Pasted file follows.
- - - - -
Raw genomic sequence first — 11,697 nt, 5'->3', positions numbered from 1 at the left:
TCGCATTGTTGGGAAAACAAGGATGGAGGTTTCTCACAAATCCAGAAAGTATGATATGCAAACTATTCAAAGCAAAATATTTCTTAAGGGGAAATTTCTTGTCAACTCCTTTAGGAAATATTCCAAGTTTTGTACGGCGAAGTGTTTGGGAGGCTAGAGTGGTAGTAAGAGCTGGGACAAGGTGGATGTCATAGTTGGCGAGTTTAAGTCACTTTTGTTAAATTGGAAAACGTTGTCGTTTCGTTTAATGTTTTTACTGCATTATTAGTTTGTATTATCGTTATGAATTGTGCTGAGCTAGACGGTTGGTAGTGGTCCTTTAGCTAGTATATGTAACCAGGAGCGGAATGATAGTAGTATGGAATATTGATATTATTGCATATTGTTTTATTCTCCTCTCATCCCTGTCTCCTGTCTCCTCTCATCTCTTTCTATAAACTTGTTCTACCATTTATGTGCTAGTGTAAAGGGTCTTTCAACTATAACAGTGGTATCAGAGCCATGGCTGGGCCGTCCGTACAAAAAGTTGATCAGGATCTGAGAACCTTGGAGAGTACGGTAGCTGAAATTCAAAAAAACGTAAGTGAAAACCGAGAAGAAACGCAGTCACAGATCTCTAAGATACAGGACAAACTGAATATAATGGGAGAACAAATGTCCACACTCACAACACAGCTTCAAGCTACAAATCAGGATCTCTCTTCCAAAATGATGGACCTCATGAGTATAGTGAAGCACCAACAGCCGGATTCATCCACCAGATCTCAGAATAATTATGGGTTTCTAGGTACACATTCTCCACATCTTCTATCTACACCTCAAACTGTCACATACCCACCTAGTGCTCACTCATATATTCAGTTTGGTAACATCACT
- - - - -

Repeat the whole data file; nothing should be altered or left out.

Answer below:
Raw genomic sequence first — 11,697 nt, 5'->3', positions numbered from 1 at the left:
TCGCATTGTTGGGAAAACAAGGATGGAGGTTTCTCACAAATCCAGAAAGTATGATATGCAAACTATTCAAAGCAAAATATTTCTTAAGGGGAAATTTCTTGTCAACTCCTTTAGGAAATATTCCAAGTTTTGTACGGCGAAGTGTTTGGGAGGCTAGAGTGGTAGTAAGAGCTGGGACAAGGTGGATGTCATAGTTGGCGAGTTTAAGTCACTTTTGTTAAATTGGAAAACGTTGTCGTTTCGTTTAATGTTTTTACTGCATTATTAGTTTGTATTATCGTTATGAATTGTGCTGAGCTAGACGGTTGGTAGTGGTCCTTTAGCTAGTATATGTAACCAGGAGCGGAATGATAGTAGTATGGAATATTGATATTATTGCATATTGTTTTATTCTCCTCTCATCCCTGTCTCCTGTCTCCTCTCATCTCTTTCTATAAACTTGTTCTACCATTTATGTGCTAGTGTAAAGGGTCTTTCAACTATAACAGTGGTATCAGAGCCATGGCTGGGCCGTCCGTACAAAAAGTTGATCAGGATCTGAGAACCTTGGAGAGTACGGTAGCTGAAATTCAAAAAAACGTAAGTGAAAACCGAGAAGAAACGCAGTCACAGATCTCTAAGATACAGGACAAACTGAATATAATGGGAGAACAAATGTCCACACTCACAACACAGCTTCAAGCTACAAATCAGGATCTCTCTTCCAAAATGATGGACCTCATGAGTATAGTGAAGCACCAACAGCCGGATTCATCCACCAGATCTCAGAATAATTATGGGTTTCTAGGTACACATTCTCCACATCTTCTATCTACACCTCAAACTGTCACATACCCACCTAGTGCTCACTCATATATTCAGTTTGGTAACATCACT